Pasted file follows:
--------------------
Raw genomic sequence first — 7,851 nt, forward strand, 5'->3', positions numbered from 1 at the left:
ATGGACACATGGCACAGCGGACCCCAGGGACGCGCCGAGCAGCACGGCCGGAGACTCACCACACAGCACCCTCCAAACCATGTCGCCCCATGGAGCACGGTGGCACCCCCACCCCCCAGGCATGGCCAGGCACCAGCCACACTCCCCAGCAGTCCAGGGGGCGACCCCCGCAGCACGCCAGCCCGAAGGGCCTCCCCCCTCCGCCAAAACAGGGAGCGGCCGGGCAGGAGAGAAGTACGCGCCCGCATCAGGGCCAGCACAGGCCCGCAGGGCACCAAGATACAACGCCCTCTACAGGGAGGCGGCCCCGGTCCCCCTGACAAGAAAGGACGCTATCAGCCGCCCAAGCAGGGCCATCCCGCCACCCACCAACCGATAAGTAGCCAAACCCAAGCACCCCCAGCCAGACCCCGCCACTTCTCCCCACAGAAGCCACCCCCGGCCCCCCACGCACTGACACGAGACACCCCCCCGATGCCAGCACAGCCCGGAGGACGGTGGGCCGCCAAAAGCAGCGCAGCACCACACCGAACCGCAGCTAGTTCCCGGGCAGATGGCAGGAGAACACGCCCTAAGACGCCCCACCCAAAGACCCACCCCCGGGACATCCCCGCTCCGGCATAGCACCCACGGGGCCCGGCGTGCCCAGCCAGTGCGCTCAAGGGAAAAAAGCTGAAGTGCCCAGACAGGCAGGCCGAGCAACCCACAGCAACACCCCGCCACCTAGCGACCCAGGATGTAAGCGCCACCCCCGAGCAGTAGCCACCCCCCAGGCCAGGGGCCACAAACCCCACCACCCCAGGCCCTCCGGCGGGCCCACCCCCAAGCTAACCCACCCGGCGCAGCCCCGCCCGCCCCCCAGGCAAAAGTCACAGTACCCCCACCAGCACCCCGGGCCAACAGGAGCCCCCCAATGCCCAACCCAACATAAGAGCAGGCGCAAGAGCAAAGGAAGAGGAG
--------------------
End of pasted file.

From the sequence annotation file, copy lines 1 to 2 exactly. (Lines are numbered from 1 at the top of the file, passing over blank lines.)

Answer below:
Raw genomic sequence first — 7,851 nt, forward strand, 5'->3', positions numbered from 1 at the left:
ATGGACACATGGCACAGCGGACCCCAGGGACGCGCCGAGCAGCACGGCCGGAGACTCACCACACAGCACCCTCCAAACCATGTCGCCCCATGGAGCACGGTGGCACCCCCACCCCCCAGGCATGGCCAGGCACCAGCCACACTCCCCAGCAGTCCAGGGGGCGACCCCCGCAGCACGCCAGCCCGAAGGGCCTCCCCCCTCCGCCAAAACAGGGAGCGGCCGGGCAGGAGAGAAGTACGCGCCCGCATCAGGGCCAGCACAGGCCCGCAGGGCACCAAGATACAACGCCCTCTACAGGGAGGCGGCCCCGGTCCCCCTGACAAGAAAGGACGCTATCAGCCGCCCAAGCAGGGCCATCCCGCCACCCACCAACCGATAAGTAGCCAAACCCAAGCACCCCCAGCCAGACCCCGCCACTTCTCCCCACAGAAGCCACCCCCGGCCCCCCACGCACTGACACGAGACACCCCCCCGATGCCAGCACAGCCCGGAGGACGGTGGGCCGCCAAAAGCAGCGCAGCACCACACCGAACCGCAGCTAGTTCCCGGGCAGATGGCAGGAGAACACGCCCTAAGACGCCCCACCCAAAGACCCACCCCCGGGACATCCCCGCTCCGGCATAGCACCCACGGGGCCCGGCGTGCCCAGCCAGTGCGCTCAAGGGAAAAAAGCTGAAGTGCCCAGACAGGCAGGCCGAGCAACCCACAGCAACACCCCGCCACCTAGCGACCCAGGATGTAAGCGCCACCCCCGAGCAGTAGCCACCCCCCAGGCCAGGGGCCACAAACCCCACCACCCCAGGCCCTCCGGCGGGCCCACCCCCAAGCTAACCCACCCGGCGCAGCCCCGCCCGCCCCCCAGGCAAAAGTCACAGTACCCCCACCAGCACCCCGGGCCAACAGGAGCCCCCCAATGCCCAACCCAACATAAGAGCAGGCGCAAGAGCAAAGGAAGAGGAG